Belfast Telegraph

Thursday 25 December 2014

Business debts 'could hit recovery'

Debts held by British firms could hit economic recovery, report warns
Debts held by British firms could hit economic recovery, report warns

Over £55 billion of debts held by UK firms in financial trouble could spark a "ripple effect" of distressed businesses that might threaten economic recovery, a report has warned.

According to the latest Begbies Traynor Red Flag report, the number of businesses deemed in "significant" or "critical" financial pain has jumped 14% from the last three months of last year, to 161,601 in the first quarter of 2010.

The group said these firms are thought to owe more than £55 billion to banks and trade suppliers and said while it is the first time it has measured the level of liabilities at risk of default, it believes the figure has risen.

Begbies said although the economy appears to be picking up, the scale of the debts indicated the "potential far-reaching effect of these levels of distress".

The group is concerned about about a "ripple effect", where the failure of one firm topples several others, and warned that this "represents a real threat to a sustained economic recovery".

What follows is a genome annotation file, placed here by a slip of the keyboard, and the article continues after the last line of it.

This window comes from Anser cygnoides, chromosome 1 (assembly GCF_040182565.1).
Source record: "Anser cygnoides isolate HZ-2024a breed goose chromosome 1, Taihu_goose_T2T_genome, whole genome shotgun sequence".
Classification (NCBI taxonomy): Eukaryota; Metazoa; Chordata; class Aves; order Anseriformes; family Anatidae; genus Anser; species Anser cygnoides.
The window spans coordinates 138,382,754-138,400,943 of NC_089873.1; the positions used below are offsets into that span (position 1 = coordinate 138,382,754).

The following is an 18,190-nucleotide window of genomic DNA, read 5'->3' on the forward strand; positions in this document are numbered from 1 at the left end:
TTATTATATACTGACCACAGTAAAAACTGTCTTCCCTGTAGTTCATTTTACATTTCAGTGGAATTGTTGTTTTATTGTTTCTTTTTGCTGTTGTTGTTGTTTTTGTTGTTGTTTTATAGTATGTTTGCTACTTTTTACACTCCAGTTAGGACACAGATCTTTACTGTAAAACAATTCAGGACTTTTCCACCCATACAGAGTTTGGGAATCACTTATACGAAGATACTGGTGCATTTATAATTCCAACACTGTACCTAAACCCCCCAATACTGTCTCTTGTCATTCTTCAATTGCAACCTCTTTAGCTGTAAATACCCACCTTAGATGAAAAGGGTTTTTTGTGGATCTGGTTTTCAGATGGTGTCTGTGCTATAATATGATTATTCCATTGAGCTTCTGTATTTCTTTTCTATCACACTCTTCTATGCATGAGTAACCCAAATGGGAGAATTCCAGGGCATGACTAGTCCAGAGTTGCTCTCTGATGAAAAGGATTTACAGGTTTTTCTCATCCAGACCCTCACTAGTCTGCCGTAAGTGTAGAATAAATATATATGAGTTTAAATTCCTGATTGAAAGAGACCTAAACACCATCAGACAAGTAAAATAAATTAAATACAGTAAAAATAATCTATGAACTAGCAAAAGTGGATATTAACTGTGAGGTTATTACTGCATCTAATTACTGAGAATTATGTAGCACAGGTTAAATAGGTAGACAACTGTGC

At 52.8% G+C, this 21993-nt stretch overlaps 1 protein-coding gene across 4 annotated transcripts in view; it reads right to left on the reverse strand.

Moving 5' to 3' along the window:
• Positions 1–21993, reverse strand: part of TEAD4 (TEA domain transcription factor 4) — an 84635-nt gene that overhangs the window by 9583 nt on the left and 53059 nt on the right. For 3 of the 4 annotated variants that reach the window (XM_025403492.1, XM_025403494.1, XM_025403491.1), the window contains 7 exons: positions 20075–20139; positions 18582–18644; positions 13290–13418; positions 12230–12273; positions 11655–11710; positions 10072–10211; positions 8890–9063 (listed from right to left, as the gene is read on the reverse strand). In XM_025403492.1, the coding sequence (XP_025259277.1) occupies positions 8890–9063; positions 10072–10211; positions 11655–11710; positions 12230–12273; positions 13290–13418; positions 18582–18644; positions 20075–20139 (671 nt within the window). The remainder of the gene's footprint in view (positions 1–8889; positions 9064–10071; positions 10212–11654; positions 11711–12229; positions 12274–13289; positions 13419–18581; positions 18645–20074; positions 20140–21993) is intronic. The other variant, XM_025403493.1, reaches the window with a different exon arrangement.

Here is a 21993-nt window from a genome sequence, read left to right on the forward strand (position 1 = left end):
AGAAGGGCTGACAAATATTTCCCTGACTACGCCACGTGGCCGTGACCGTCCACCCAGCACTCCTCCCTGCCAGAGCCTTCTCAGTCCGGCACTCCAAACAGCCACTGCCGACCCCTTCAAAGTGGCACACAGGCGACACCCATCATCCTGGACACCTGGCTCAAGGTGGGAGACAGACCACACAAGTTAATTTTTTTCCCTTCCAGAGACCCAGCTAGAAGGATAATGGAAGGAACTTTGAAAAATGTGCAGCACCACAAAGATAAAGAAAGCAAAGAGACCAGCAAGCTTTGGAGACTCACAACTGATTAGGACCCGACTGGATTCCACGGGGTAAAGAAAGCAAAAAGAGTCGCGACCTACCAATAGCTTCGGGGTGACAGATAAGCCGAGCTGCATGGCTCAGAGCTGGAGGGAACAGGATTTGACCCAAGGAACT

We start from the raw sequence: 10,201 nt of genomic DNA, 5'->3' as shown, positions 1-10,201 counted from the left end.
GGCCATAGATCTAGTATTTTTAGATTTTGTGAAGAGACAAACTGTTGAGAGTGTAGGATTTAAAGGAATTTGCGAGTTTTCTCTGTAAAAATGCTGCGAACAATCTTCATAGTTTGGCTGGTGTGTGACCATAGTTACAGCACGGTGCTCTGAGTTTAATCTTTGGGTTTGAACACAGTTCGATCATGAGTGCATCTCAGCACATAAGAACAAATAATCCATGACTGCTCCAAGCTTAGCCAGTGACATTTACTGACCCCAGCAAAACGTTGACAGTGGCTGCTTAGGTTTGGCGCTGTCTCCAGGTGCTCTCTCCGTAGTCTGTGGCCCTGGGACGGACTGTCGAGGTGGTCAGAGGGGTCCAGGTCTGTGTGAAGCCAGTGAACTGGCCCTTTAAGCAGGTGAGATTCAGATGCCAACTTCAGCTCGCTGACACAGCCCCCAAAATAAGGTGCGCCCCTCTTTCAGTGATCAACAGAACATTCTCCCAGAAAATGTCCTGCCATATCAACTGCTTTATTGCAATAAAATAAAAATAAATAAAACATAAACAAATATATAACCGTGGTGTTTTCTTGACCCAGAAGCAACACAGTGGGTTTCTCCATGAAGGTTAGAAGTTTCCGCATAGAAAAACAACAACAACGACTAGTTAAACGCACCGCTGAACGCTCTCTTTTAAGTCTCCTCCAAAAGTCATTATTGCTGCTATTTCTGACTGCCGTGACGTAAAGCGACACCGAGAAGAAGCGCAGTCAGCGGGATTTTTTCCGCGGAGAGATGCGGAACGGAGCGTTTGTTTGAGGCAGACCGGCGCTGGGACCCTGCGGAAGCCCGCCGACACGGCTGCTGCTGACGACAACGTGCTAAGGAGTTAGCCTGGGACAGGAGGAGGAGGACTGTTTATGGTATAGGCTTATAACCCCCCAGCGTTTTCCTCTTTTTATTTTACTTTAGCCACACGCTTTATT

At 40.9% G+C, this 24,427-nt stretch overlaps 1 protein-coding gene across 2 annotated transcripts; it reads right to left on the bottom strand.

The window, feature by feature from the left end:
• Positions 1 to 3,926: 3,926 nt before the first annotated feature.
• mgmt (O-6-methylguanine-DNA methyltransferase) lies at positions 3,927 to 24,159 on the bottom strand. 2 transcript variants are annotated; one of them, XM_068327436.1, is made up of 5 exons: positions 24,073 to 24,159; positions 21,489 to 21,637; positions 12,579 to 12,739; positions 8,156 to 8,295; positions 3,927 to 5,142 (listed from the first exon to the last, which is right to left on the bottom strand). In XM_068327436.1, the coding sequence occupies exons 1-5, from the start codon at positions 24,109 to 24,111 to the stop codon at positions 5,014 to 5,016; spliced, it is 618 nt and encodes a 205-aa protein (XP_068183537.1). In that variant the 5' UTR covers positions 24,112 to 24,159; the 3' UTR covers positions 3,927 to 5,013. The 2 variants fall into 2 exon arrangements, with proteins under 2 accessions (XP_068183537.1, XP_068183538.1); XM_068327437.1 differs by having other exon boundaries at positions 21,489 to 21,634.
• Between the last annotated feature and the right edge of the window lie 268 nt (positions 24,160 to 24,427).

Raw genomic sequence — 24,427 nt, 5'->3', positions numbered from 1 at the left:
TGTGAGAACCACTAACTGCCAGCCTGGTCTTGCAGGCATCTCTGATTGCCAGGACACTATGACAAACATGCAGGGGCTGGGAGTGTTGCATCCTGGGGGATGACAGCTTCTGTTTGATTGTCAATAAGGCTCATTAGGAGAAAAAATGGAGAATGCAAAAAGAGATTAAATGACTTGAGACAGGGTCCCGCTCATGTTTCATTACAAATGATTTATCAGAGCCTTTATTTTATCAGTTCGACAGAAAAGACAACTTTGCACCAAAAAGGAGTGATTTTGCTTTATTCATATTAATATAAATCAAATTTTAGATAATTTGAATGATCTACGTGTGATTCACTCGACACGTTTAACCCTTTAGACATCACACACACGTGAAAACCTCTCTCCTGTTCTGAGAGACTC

It is the second successive quarterly increase in numbers of distressed businesses, although the group said about half the latest rise could be attributed to seasonal factors, with the rest down to market deterioration.

However Begbies, whose figures showed the number of companies in trouble was 13% less than the same period last year, said the economy "appears to have turned the corner".

Nick Hood, senior London partner at Begbies Traynor, said the potential for ripple effects was a particular problem in the recession-hit property and construction industries.

According to the research, the number of property services companies listed as in financial distress soared by 42% from the fourth quarter of last year to 16,385. The number of construction firms facing difficulties also rose 30%, to 22,990.

"Of all the sectors in the economy that are under stress, construction and property are by far the most vulnerable," Mr Hood said.

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